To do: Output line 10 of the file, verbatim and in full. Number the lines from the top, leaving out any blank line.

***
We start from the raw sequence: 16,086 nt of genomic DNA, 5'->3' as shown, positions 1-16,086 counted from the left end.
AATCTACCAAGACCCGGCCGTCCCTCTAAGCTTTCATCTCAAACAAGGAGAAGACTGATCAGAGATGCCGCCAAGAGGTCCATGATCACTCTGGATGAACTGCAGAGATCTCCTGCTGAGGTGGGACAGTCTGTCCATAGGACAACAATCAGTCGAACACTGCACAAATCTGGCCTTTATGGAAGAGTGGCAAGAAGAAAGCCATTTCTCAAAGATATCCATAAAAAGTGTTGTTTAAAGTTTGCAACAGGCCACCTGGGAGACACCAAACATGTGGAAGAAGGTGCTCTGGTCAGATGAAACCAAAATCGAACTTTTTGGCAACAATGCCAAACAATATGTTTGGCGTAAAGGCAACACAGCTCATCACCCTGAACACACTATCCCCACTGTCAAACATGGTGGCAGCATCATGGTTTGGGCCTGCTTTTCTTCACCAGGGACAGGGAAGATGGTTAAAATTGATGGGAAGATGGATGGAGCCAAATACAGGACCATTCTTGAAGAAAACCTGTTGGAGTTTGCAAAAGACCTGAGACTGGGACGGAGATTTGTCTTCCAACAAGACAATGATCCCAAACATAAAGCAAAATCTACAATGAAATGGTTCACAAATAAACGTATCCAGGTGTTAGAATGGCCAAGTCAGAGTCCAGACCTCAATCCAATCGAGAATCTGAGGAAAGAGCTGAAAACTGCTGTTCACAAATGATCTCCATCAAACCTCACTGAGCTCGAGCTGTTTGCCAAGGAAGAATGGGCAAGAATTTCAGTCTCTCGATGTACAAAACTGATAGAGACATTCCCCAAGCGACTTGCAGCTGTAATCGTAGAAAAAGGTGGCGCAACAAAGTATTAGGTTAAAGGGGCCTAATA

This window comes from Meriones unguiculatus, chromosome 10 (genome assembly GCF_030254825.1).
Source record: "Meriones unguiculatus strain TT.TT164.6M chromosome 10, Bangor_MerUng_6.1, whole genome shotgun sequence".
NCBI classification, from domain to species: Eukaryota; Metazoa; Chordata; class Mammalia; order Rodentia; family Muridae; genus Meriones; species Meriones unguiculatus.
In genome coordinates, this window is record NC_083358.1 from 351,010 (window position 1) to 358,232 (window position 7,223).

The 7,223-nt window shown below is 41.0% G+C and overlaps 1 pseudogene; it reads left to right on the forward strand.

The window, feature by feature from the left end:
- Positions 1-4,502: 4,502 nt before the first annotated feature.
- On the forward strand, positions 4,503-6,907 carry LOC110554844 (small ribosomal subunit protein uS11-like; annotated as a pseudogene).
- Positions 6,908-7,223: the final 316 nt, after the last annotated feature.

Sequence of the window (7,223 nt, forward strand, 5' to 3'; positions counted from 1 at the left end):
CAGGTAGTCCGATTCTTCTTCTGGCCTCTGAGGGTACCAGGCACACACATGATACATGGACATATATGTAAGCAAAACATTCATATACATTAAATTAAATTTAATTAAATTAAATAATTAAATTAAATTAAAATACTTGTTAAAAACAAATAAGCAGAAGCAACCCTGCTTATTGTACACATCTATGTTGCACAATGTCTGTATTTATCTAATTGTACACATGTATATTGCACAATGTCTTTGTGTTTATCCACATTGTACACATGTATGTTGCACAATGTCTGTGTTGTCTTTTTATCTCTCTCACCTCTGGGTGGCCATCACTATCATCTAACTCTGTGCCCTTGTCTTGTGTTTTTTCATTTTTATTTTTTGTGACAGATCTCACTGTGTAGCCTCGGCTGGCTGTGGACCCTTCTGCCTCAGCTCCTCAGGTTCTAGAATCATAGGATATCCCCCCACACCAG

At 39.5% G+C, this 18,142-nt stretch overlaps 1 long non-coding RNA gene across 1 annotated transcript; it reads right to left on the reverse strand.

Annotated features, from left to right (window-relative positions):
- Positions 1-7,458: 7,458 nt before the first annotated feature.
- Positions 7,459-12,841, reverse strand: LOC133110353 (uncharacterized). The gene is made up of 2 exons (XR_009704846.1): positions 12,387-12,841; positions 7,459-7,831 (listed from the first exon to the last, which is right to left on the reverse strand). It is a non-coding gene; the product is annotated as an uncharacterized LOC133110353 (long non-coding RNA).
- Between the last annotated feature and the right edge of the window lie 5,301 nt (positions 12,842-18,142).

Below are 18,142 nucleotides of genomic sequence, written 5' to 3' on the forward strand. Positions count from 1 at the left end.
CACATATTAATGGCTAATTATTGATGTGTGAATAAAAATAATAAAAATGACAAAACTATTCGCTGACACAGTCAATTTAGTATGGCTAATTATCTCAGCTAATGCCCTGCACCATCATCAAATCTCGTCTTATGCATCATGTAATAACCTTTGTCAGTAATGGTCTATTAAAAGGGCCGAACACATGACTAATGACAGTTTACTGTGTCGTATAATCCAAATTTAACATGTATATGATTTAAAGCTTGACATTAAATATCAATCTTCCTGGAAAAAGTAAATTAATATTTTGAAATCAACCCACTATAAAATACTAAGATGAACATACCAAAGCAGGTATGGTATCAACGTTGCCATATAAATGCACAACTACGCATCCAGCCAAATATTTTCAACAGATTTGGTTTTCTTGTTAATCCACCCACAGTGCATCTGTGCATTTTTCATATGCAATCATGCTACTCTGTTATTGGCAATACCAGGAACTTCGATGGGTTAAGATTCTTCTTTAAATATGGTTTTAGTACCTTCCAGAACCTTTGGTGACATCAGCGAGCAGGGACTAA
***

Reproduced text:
- On the forward strand, positions 4,503-6,907 carry LOC110554844 (small ribosomal subunit protein uS11-like; annotated as a pseudogene).